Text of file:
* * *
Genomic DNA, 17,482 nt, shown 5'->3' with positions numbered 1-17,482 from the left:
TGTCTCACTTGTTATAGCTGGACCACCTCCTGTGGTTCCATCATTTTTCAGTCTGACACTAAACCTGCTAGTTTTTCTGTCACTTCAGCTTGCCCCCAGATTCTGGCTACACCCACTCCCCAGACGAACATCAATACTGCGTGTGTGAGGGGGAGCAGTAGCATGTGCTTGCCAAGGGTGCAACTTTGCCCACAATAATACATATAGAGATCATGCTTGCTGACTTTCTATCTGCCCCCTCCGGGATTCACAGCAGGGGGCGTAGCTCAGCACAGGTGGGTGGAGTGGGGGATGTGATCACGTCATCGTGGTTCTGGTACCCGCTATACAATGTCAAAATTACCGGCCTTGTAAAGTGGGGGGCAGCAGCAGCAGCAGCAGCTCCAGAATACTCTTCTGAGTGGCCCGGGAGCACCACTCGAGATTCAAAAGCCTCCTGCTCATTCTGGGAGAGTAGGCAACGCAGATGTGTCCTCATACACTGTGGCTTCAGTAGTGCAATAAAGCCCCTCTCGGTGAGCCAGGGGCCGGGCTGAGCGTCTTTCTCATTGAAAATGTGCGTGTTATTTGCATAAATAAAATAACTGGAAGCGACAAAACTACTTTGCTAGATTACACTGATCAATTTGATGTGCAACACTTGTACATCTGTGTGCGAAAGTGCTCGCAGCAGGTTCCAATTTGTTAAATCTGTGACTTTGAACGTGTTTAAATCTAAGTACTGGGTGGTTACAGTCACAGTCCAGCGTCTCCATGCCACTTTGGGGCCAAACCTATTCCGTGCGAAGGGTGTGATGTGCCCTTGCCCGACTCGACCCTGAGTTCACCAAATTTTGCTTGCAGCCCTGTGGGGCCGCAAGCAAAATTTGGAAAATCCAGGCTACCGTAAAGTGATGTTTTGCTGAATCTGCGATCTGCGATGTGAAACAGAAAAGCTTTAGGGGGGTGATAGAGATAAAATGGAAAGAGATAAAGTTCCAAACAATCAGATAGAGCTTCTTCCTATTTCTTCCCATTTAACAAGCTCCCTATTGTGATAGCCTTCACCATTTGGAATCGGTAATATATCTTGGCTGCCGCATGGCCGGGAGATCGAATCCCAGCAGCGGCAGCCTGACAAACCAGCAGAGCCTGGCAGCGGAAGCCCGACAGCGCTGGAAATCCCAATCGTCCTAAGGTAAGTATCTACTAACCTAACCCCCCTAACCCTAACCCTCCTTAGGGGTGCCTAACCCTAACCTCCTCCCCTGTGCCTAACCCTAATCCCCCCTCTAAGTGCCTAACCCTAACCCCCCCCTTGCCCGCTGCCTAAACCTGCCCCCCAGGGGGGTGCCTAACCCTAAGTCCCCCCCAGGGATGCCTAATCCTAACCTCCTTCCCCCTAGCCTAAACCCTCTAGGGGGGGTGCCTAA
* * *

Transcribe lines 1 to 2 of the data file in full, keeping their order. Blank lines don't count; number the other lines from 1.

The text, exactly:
Genomic DNA, 17,482 nt, shown 5'->3' with positions numbered 1-17,482 from the left:
TGTCTCACTTGTTATAGCTGGACCACCTCCTGTGGTTCCATCATTTTTCAGTCTGACACTAAACCTGCTAGTTTTTCTGTCACTTCAGCTTGCCCCCAGATTCTGGCTACACCCACTCCCCAGACGAACATCAATACTGCGTGTGTGAGGGGGAGCAGTAGCATGTGCTTGCCAAGGGTGCAACTTTGCCCACAATAATACATATAGAGATCATGCTTGCTGACTTTCTATCTGCCCCCTCCGGGATTCACAGCAGGGGGCGTAGCTCAGCACAGGTGGGTGGAGTGGGGGATGTGATCACGTCATCGTGGTTCTGGTACCCGCTATACAATGTCAAAATTACCGGCCTTGTAAAGTGGGGGGCAGCAGCAGCAGCAGCAGCTCCAGAATACTCTTCTGAGTGGCCCGGGAGCACCACTCGAGATTCAAAAGCCTCCTGCTCATTCTGGGAGAGTAGGCAACGCAGATGTGTCCTCATACACTGTGGCTTCAGTAGTGCAATAAAGCCCCTCTCGGTGAGCCAGGGGCCGGGCTGAGCGTCTTTCTCATTGAAAATGTGCGTGTTATTTGCATAAATAAAATAACTGGAAGCGACAAAACTACTTTGCTAGATTACACTGATCAATTTGATGTGCAACACTTGTACATCTGTGTGCGAAAGTGCTCGCAGCAGGTTCCAATTTGTTAAATCTGTGACTTTGAACGTGTTTAAATCTAAGTACTGGGTGGTTACAGTCACAGTCCAGCGTCTCCATGCCACTTTGGGGCCAAACCTATTCCGTGCGAAGGGTGTGATGTGCCCTTGCCCGACTCGACCCTGAGTTCACCAAATTTTGCTTGCAGCCCTGTGGGGCCGCAAGCAAAATTTGGAAAATCCAGGCTACCGTAAAGTGATGTTTTGCTGAATCTGCGATCTGCGATGTGAAACAGAAAAGCTTTAGGGGGGTGATAGAGATAAAATGGAAAGAGATAAAGTTCCAAACAATCAGATAGAGCTTCTTCCTATTTCTTCCCATTTAACAAGCTCCCTATTGTGATAGCCTTCACCATTTGGAATCGGTAATATATCTTGGCTGCCGCATGGCCGGGAGATCGAATCCCAGCAGCGGCAGCCTGACAAACCAGCAGAGCCTGGCAGCGGAAGCCCGACAGCGCTGGAAATCCCAATCGTCCTAAGGTAAGTATCTACTAACCTAACCCCCCTAACCCTAACCCTCCTTAGGGGTGCCTAACCCTAACCTCCTCCCCTGTGCCTAACCCTAATCCCCCCTCTAAGTGCCTAACCCTAACCCCCCCCTTGCCCGCTGCCTAAACCTGCCCCCCAGGGGGGTGCCTAACCCTAAGTCCCCCCCAGGGATGCCTAATCCTAACCTCCTTCCCCCTAGCCTAAACCCTCTAGGGGGGGTGCCTAA